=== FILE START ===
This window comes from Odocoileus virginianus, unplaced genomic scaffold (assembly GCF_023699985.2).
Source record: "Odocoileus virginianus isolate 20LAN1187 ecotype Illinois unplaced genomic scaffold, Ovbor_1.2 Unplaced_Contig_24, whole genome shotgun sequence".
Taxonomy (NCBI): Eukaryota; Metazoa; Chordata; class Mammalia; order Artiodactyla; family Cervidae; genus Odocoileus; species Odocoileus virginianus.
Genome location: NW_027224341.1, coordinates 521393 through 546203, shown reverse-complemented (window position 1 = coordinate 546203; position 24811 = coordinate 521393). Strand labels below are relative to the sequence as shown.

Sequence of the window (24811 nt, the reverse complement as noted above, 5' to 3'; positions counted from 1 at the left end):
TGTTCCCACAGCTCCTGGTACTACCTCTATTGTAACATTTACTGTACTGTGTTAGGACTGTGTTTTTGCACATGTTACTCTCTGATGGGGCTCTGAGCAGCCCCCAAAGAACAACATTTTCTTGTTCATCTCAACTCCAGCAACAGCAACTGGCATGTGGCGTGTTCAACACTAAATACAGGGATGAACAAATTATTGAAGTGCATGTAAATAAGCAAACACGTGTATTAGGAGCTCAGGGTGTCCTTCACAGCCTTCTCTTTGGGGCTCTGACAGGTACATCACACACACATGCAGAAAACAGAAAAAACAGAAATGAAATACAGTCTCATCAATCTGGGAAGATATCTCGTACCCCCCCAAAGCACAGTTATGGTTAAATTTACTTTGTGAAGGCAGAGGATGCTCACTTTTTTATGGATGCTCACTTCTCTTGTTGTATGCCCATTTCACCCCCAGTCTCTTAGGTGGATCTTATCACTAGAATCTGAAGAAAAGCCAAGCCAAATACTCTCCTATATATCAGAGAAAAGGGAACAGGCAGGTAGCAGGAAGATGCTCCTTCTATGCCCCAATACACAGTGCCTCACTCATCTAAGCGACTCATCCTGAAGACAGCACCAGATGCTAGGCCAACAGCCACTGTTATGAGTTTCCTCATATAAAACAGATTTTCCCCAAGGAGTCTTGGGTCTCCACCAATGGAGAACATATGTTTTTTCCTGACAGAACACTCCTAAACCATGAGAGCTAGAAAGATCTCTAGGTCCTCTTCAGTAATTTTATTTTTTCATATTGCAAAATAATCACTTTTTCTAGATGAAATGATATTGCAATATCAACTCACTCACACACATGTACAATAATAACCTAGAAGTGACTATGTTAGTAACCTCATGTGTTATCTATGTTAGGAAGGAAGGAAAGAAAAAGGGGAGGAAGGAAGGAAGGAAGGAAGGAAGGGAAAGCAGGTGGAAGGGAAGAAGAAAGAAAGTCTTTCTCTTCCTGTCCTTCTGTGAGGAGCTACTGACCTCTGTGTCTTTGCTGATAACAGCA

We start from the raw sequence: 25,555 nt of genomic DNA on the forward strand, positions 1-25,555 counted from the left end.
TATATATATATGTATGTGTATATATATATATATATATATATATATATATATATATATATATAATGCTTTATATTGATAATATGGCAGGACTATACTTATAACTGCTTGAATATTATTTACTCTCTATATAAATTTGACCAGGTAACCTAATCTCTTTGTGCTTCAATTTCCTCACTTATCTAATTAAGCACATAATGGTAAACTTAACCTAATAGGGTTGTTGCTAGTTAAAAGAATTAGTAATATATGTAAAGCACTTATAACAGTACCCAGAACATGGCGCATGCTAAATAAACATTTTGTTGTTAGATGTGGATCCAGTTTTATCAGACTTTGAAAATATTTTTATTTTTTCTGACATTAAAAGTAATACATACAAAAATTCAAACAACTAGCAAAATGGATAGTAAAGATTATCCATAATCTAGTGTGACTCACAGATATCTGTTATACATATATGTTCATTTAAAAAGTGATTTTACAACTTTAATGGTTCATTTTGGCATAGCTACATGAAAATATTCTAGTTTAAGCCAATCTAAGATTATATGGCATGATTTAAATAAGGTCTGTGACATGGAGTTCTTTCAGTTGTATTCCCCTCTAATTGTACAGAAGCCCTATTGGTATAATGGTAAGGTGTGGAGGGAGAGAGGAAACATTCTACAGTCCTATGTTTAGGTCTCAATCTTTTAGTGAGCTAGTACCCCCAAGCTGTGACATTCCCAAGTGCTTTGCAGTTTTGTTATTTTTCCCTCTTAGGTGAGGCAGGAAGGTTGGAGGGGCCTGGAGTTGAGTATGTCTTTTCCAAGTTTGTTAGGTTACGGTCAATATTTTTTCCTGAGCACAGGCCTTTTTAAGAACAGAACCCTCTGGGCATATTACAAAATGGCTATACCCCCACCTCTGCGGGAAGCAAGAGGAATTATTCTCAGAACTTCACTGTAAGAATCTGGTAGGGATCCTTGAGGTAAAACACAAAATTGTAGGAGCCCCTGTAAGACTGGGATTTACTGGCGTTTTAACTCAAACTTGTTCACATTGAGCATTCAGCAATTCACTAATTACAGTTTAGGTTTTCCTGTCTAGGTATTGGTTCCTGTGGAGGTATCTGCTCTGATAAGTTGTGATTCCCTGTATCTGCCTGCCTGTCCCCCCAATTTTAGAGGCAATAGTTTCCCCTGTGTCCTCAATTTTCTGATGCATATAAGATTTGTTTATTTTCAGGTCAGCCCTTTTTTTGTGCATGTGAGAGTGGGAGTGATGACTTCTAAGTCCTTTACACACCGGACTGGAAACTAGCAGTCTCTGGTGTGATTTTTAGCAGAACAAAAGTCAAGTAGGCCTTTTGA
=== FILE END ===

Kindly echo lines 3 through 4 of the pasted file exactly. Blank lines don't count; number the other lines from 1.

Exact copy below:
Taxonomy (NCBI): Eukaryota; Metazoa; Chordata; class Mammalia; order Artiodactyla; family Cervidae; genus Odocoileus; species Odocoileus virginianus.
Genome location: NW_027224341.1, coordinates 521393 through 546203, shown reverse-complemented (window position 1 = coordinate 546203; position 24811 = coordinate 521393). Strand labels below are relative to the sequence as shown.